How to Choose a Cloud Hosting Service
Small Business Buying Guides
Not sure what cloud computing is, or how it can benefit your business? In this article, I’ll introduce you to the cloud, help you interpret the buzzwords, and explain how your business might save time and money using a cloud hosting service such as Windows Azure, Amazon EC2, or Rackspace.
Discovering the Cloud and Cloud Computing
People use “cloud” as a buzzword when describing either the Internet or an intranet in association with some type of service or application offering. When you hear the term “public cloud,” think of the Internet; when you hear “private cloud,” think of your company’s intranet. Usually, “cloud” by itself refers to the public cloud.
The phrase “cloud computing ” refers to Internet or intranet applications and services that you typically access, run, or manage via a Web browser. Such services often don’t require you to install software on your computer.
Here’s another way to look at it: Cloud computing is the delivery of computing as a service rather than as a product. Instead of purchasing, installing, and running a program on your local computers, the program runs on the provider’s computers, and you pay a monthly or yearly fee for access.
You can find three main types of cloud computing service providers.
- Software as a Service (SaaS) providers, such as Google Docs, Microsoft Office 365, and Salesforce, are services designed for end users. As such, they represent the end result of cloud computing.
- Platform as a Service (PaaS) offerings, such as Windows Azure, are services that IT personnel use in application development and for providing applications (SaaS) and Web hosting to end users. Basically, your IT staff gets remote access to virtual computers hosted at the provider’s data centers. PaaS providers typically offer a managed Windows or Linux operating system, which means that your business can dedicate more resources to development and fewer to configuring and maintaining the OS. The trade-off is that your IT personnel will have less control over the underlying OS.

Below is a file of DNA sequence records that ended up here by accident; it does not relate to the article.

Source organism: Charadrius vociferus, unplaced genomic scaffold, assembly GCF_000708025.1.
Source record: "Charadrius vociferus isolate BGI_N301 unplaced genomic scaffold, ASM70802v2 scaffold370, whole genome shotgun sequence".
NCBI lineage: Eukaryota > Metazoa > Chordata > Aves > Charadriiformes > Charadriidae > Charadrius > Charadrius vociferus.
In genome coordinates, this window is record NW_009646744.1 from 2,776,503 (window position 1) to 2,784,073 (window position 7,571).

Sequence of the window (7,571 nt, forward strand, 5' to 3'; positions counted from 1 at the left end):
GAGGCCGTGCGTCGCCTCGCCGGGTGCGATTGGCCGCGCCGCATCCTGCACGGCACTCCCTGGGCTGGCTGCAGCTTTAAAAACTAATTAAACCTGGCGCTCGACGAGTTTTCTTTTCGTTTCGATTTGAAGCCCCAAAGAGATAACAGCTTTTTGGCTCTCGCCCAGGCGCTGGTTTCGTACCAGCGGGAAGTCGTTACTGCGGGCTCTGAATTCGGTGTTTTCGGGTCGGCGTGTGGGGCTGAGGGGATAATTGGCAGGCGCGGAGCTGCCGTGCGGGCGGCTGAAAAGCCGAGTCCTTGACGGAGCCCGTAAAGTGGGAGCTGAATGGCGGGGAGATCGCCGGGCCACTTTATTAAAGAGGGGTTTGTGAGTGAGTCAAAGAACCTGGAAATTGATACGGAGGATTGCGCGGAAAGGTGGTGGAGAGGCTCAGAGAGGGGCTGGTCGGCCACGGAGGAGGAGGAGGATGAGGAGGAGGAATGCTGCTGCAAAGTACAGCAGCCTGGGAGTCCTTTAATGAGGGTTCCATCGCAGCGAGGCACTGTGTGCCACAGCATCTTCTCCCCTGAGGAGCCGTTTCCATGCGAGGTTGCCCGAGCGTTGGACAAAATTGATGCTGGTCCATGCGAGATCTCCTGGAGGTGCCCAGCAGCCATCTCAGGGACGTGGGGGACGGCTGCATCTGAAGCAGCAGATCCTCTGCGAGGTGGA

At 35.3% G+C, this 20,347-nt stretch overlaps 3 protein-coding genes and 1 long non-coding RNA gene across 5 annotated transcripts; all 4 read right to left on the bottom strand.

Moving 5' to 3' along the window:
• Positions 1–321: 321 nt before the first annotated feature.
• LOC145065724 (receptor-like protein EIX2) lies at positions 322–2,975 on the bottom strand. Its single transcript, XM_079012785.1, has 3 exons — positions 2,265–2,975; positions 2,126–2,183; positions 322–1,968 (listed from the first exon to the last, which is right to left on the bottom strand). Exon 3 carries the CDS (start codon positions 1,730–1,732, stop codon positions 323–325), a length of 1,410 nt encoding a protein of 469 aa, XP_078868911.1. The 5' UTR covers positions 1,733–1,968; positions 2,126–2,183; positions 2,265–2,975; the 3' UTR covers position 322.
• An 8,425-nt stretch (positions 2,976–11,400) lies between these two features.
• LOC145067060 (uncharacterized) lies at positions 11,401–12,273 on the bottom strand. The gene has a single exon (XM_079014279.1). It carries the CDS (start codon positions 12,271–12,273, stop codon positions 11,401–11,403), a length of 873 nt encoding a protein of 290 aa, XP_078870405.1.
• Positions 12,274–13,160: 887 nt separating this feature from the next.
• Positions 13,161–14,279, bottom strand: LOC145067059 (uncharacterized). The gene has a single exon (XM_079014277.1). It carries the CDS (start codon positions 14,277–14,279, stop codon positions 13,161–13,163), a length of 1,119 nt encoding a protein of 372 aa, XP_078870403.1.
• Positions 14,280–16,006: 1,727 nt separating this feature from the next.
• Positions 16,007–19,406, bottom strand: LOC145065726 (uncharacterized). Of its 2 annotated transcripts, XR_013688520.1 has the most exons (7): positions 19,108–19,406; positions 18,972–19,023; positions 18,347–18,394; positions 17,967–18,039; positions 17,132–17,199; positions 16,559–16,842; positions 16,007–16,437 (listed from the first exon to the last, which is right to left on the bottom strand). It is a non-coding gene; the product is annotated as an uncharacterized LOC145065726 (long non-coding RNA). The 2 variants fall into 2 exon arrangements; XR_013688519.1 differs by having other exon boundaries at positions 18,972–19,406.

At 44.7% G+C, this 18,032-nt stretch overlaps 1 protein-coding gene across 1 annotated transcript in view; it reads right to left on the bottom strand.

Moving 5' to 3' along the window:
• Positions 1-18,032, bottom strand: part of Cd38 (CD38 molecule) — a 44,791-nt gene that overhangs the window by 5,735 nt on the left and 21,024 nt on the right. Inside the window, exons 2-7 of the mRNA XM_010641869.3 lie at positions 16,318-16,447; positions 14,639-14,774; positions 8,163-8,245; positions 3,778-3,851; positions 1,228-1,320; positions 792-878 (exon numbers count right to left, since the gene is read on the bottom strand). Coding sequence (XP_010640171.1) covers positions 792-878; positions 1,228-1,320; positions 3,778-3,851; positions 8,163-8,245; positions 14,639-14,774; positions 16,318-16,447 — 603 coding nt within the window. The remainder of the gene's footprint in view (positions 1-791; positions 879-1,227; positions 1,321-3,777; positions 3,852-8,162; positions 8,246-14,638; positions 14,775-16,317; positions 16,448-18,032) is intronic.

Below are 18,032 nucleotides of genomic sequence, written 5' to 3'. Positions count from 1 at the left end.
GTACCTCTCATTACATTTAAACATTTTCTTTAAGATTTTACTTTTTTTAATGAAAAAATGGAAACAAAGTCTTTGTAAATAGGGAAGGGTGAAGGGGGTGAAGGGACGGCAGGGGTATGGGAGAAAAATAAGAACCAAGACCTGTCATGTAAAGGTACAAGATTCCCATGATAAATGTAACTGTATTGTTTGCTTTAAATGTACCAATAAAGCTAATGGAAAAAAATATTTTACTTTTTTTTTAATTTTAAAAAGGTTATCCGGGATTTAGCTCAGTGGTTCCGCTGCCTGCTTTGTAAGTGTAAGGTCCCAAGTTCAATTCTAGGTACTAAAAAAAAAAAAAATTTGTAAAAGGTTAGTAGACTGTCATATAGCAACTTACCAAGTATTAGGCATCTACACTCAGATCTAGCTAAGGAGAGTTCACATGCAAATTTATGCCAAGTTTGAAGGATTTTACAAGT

- Infrastructure as a Service (IaaS) providers, such as Amazon EC2 and Rackspace Cloud Hosting, are similar to PaaS providers, but they usually offer your IT personnel more control over the OS. Although they typically don’t provide automatic OS updates, your business can use the raw infrastructure to develop and deploy applications on pretty much any platform or OS.
PaaS and IaaS Providers
I’ll focus on PaaS and IaaS providers here. If you’re familiar with the concept of virtual computing. you might think of these services as providing virtual machines (like VMware or VirtualBox) via the Internet.
PaaS and IaaS providers supply access to their shared data centers, giving you the reliability, redundancy, and security of a global enterprise data center network. This saves you time and money, because you don’t need to purchase and set up servers from scratch, and you pay only for the resources you consume. These services are particularly cost-effective for short-term projects, but they also deliver scalable, on-demand resources. For instance, within minutes you can double the amount of memory that your website might need to respond to a surge of end users.